Temporal gene regulation and relevant biological processes in tolerant and susceptible groups

Time course analyses on the regulation of miRNAs from D1 to D5 were conducted via hierarchical clustering (Euclidean method). Fold changes in the expression of each miRNA in the six genotypes from a single time point were averaged in this analysis. Based on this method, miRNAs could be divided into five major clusters based on the time course regulation of the miRNAs. We further defined five patterns of miRNA regulation at recovery (D5 to R): (A) upregulated at both D5 and recovery; (B) downregulated at both D5 and recovery; (C) upregulated at D5 while downregulated at recovery; (D) downregulated at D5 while upregulated at recovery; (E) regulation levels varied among genotypes. The preferences in GO classifications were also analyzed by the PI for RRMs in different patterns.

Validation of a predicted target gene of osa-miR408-5p by qPCR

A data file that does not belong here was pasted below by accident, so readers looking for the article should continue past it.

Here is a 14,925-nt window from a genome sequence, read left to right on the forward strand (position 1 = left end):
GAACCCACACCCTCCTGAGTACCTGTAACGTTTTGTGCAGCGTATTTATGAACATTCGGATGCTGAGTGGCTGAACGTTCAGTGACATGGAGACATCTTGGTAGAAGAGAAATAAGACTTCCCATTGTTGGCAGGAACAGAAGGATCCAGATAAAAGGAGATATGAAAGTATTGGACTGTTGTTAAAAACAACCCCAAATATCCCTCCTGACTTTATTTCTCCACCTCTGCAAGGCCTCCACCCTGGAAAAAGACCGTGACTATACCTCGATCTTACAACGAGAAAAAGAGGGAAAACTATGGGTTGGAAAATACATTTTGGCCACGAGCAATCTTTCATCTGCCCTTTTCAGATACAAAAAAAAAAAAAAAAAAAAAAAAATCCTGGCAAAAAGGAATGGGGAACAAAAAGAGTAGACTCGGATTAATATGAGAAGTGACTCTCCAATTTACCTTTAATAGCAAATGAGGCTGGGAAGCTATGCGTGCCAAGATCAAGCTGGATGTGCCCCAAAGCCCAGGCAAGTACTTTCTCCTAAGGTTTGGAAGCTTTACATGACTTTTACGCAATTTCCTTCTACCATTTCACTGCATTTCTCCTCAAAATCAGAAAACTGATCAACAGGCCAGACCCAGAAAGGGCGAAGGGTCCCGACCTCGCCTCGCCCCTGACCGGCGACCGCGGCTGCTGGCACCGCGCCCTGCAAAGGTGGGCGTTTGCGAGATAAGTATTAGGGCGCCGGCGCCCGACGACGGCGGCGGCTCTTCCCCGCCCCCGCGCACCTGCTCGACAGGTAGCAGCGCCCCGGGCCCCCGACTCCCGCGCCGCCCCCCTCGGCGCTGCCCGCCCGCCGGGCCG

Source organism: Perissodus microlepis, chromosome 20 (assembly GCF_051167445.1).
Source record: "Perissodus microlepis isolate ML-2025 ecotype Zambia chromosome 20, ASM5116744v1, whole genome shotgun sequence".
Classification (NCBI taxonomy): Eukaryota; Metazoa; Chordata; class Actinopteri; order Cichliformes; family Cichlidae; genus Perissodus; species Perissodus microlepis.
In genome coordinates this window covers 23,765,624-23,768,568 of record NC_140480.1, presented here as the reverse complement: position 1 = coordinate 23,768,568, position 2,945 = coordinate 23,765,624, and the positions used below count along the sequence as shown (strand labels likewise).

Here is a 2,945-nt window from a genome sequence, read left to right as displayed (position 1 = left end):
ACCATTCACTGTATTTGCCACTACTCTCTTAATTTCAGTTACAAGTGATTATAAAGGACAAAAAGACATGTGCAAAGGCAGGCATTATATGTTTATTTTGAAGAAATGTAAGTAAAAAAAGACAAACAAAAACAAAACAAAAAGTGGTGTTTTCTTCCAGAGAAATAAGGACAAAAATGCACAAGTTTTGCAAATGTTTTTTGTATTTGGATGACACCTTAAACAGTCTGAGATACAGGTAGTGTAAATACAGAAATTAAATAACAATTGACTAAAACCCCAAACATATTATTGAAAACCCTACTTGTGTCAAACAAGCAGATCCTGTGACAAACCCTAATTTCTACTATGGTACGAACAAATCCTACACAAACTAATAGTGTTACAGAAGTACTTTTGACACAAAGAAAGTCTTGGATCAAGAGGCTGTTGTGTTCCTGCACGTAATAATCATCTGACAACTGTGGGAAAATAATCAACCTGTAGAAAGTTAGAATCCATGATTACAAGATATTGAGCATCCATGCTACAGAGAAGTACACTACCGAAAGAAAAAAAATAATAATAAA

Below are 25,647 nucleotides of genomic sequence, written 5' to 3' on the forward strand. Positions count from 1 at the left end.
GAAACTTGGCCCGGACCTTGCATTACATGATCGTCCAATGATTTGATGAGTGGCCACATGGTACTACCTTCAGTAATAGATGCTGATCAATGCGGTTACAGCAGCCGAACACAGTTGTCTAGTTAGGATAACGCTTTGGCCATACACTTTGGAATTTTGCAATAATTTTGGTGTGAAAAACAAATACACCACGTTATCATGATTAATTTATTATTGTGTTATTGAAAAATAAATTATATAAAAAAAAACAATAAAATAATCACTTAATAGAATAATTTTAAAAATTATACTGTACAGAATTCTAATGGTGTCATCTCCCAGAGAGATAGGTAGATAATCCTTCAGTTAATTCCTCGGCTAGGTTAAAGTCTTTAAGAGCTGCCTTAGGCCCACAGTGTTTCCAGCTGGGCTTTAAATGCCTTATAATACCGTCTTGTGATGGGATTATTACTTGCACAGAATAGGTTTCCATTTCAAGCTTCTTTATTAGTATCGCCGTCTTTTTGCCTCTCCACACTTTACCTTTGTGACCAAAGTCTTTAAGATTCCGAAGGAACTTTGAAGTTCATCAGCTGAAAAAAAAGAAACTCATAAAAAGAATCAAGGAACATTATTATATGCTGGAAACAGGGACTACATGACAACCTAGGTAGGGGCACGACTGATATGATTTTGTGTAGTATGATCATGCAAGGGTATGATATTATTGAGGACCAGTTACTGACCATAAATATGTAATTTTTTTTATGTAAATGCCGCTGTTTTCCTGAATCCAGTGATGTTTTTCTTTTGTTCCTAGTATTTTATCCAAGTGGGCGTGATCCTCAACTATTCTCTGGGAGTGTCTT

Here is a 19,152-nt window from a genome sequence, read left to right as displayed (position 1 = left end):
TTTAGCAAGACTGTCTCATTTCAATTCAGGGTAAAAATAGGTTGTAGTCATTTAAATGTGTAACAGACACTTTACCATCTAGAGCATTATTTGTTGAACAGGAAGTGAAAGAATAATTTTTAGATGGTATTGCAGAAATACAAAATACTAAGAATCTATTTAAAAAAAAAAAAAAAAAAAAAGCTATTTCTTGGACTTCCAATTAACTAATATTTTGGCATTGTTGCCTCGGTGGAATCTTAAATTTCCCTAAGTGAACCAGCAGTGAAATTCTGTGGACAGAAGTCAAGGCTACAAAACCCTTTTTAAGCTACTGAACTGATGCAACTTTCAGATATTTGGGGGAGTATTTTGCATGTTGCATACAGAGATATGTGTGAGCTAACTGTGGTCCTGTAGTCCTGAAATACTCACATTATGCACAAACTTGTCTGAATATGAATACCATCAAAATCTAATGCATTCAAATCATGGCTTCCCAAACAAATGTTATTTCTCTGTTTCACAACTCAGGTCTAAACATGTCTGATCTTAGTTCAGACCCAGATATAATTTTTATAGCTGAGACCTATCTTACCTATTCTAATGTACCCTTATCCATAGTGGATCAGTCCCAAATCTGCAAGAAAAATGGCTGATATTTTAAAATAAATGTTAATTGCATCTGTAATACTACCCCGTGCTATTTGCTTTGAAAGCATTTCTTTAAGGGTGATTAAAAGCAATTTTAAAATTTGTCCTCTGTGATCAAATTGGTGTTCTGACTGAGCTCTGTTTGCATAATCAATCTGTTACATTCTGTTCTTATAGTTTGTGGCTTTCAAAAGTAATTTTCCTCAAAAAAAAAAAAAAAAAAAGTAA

The fragment including the precursor of osa-miR408 was amplified from genomic DNA of upland rice cv. IRAT109 and placed to pCAMBIA1300-EGFP to control GFP expression. Then it was placed respectively to pCAMBIA1300-EGFP for fusion expression under the control of the CaMV35S promoter. And so, for the miR408 promoter driving GUS expression vector. All the constructs were transformed into the japonica rice cv. Zhonghua− 11 by the Agrobacterium-mediated (stain EHA105) transformation method42. Three transgenic lines (OX− 1~3) were used to test the expression of osa-mR408-5p and its target gene LOC_Os12g40890 by qPCR. U6 and Actin were used as the reference gene for miRNA and mRNA, respectively (Additional file 1: Table S16).